By Gary McCammon
Why a new publication about risk management for health
Increasing malpractice verdicts and settlements have
increased premiums to the breaking point while driving many insurers out of the
market altogether. Immediate relief can only come in the form of legislated
caps on damages. The opposition to tort reform, however, is unrelenting.
Stories of alleged medical errors are front-page news. Your patients may be
sympathetic to your plight, but when they see headlined horror stories of
transplant errors, rampant hospital infections and diluted medications, they
wonder, "Is a $250,000 cap on damages fair if I'm on the receiving end of
such heinous treatment?" Never mind the argument that we all ultimately
pay for the enormous damage awards that get passed on in higher health care,
drug and ancillary costs.
One recent estimate posits an average out-of-pocket cost
of $720 per year to every American due to tort claim payments equivalent to a
5% tax on his or her average wage. And, current trends project a 7% to 11 %
annual increase. Something's got to give. Near-term tort reform is the only way
to slow down this runaway train, and a total dismantling of the tort liability
system the only way to finally derail it.
The requisite quid pro quo is likely to be rigorous
scrutiny of all adverse outcomes to identify or postulate the causative errors,
evaluate the competency of the practitioners and seek systematic solutions to
eliminate the sources of error, whether human or procedural. The person (you!)
and/or the process will be the scapegoat waiting to happen. You will be under a
microscope, so to speak. And it may not be a "peer" at the eyepiece,
but rather an expert panel of multi-disciplinary, non-physician professionals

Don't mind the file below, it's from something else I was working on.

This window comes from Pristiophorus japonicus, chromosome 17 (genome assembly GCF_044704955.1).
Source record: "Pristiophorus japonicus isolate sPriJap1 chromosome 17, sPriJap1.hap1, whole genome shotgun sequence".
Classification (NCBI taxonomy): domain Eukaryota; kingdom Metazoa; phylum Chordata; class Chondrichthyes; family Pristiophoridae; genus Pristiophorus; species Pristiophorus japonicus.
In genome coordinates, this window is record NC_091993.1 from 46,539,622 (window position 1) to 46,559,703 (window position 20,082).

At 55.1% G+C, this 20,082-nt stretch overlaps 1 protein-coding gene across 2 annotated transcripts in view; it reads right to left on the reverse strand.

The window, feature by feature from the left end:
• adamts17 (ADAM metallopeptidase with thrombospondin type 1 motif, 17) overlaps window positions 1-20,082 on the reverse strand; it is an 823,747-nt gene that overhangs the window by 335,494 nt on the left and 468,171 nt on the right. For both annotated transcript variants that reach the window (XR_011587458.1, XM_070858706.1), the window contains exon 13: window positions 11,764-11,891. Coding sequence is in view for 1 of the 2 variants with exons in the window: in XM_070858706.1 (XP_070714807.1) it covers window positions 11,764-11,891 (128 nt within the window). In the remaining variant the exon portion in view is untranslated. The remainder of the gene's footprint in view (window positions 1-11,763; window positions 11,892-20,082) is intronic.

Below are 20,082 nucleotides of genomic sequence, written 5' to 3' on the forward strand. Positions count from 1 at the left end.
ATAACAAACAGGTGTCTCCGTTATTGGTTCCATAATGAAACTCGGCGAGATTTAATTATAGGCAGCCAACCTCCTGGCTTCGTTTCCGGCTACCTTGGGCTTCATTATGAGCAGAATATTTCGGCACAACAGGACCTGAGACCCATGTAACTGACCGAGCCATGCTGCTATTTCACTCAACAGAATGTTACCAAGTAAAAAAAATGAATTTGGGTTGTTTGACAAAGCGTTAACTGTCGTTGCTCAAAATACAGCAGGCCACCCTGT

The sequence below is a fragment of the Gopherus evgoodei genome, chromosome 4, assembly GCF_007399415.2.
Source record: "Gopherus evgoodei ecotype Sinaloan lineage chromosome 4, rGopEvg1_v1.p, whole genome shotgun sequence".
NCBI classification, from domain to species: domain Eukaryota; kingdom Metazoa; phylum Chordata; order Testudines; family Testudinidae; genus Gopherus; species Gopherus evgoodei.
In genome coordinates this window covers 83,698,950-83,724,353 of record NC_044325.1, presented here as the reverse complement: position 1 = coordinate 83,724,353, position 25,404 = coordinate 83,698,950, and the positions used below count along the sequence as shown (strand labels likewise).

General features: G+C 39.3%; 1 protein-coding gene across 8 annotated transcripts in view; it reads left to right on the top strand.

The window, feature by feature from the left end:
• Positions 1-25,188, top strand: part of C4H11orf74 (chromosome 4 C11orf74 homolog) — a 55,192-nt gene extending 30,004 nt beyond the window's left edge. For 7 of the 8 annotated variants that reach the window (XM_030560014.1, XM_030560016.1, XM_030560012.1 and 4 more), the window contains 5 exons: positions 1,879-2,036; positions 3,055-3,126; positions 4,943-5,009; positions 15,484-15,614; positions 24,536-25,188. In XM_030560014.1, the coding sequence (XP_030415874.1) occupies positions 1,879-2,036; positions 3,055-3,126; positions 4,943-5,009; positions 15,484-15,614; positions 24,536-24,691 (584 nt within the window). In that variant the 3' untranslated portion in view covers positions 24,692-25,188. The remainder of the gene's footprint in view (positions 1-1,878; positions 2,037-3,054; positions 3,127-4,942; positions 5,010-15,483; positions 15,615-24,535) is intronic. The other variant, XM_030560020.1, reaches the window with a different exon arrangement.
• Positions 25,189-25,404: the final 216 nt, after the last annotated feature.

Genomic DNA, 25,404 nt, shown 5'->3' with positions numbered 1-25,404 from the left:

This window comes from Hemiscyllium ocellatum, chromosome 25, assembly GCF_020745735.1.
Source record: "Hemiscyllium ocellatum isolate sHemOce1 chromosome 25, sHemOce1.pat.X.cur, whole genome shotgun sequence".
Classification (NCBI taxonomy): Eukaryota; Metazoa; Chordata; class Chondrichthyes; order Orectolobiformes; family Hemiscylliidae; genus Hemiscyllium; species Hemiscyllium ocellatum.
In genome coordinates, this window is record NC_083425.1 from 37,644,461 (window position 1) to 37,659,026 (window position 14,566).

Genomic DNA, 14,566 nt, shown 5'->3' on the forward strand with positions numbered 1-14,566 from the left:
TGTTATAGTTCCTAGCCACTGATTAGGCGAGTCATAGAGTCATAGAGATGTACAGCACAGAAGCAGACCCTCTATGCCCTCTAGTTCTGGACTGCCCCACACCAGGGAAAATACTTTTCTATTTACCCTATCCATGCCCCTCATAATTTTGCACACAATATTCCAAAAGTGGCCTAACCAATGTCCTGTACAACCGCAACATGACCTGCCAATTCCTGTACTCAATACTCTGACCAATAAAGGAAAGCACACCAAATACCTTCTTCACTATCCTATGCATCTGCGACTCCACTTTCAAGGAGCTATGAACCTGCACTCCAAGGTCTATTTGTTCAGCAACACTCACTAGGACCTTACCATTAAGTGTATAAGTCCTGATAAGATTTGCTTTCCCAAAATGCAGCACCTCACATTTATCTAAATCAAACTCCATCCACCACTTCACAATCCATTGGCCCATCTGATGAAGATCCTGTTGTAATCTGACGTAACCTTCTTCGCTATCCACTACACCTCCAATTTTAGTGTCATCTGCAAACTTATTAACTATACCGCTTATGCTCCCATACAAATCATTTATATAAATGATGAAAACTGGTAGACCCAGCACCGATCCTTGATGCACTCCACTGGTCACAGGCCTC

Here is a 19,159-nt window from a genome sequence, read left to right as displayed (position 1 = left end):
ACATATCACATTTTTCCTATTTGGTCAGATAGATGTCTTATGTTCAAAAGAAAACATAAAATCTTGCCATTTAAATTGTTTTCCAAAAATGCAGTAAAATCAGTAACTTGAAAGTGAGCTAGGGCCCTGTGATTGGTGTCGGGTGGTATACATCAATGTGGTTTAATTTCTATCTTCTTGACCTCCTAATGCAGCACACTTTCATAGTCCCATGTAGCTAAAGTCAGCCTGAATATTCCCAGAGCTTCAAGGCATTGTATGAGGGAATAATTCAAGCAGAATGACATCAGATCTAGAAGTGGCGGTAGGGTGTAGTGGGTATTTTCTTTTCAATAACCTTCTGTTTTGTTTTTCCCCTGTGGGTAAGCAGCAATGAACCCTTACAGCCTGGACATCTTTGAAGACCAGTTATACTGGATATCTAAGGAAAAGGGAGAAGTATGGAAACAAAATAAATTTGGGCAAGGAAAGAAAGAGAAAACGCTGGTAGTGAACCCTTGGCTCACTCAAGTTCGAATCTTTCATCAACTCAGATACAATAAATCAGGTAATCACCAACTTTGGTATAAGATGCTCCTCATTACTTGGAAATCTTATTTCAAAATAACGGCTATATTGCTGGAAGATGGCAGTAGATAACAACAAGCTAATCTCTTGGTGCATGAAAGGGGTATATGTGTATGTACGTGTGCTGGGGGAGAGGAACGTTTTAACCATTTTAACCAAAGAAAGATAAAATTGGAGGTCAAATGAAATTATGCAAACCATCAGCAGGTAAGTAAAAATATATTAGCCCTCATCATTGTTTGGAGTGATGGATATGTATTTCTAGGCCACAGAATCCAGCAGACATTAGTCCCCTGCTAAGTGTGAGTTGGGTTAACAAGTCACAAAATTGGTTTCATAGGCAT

whose jobs are to drive this concept. Let's hope it's more like the National
Transportation Safety Board investigating an aviation incident and less the
opportunity for a witch hunt.
The Professional Risk Advisor will serve as a summary of
medical horror stories de jour to keep you current with what your patients are
reading and hearing. While we're at it we'll separate the facts from the
fiction. Not all bad outcomes are "errors." Not all practitioners who
have bad outcomes are bad doctors (or nurses, or PAs, etc.).
We will keep you posted on all the latest news about
procedures, devices, systems and research that can help you reduce or eliminate
the incidence of bad outcomes and "errors." Finally, we relate these
current events to the evolution of a post-tort patient compensation model,
still at a pre-embryonic stage. This will be a quick and ready resource for
knowing what's happening at the nexus of medicine and law, an area of knowledge
that by now you must realize will be an integral element of your professional
practice for some time to come.
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